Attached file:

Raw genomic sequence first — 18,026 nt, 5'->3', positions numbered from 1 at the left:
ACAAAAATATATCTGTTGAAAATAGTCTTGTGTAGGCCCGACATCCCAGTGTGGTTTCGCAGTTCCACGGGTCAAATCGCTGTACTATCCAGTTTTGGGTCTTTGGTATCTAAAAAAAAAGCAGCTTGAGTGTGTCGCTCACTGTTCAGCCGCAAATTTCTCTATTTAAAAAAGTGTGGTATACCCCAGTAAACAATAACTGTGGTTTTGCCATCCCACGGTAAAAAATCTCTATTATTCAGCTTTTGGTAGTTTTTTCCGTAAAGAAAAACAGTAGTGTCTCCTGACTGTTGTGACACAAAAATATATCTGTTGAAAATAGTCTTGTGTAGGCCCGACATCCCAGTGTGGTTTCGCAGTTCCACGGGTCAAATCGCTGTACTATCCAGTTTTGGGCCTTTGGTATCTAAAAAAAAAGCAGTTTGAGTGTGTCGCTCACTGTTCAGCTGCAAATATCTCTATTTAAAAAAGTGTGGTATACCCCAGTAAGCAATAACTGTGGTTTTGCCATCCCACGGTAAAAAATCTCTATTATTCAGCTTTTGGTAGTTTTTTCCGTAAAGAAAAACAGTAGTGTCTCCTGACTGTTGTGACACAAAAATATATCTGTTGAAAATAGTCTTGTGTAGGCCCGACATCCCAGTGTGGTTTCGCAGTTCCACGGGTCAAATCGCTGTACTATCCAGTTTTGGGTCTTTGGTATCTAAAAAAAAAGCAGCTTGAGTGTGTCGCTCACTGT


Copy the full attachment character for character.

Raw genomic sequence first — 18,026 nt, 5'->3', positions numbered from 1 at the left:
ACAAAAATATATCTGTTGAAAATAGTCTTGTGTAGGCCCGACATCCCAGTGTGGTTTCGCAGTTCCACGGGTCAAATCGCTGTACTATCCAGTTTTGGGTCTTTGGTATCTAAAAAAAAAGCAGCTTGAGTGTGTCGCTCACTGTTCAGCCGCAAATTTCTCTATTTAAAAAAGTGTGGTATACCCCAGTAAACAATAACTGTGGTTTTGCCATCCCACGGTAAAAAATCTCTATTATTCAGCTTTTGGTAGTTTTTTCCGTAAAGAAAAACAGTAGTGTCTCCTGACTGTTGTGACACAAAAATATATCTGTTGAAAATAGTCTTGTGTAGGCCCGACATCCCAGTGTGGTTTCGCAGTTCCACGGGTCAAATCGCTGTACTATCCAGTTTTGGGCCTTTGGTATCTAAAAAAAAAGCAGTTTGAGTGTGTCGCTCACTGTTCAGCTGCAAATATCTCTATTTAAAAAAGTGTGGTATACCCCAGTAAGCAATAACTGTGGTTTTGCCATCCCACGGTAAAAAATCTCTATTATTCAGCTTTTGGTAGTTTTTTCCGTAAAGAAAAACAGTAGTGTCTCCTGACTGTTGTGACACAAAAATATATCTGTTGAAAATAGTCTTGTGTAGGCCCGACATCCCAGTGTGGTTTCGCAGTTCCACGGGTCAAATCGCTGTACTATCCAGTTTTGGGTCTTTGGTATCTAAAAAAAAAGCAGCTTGAGTGTGTCGCTCACTGT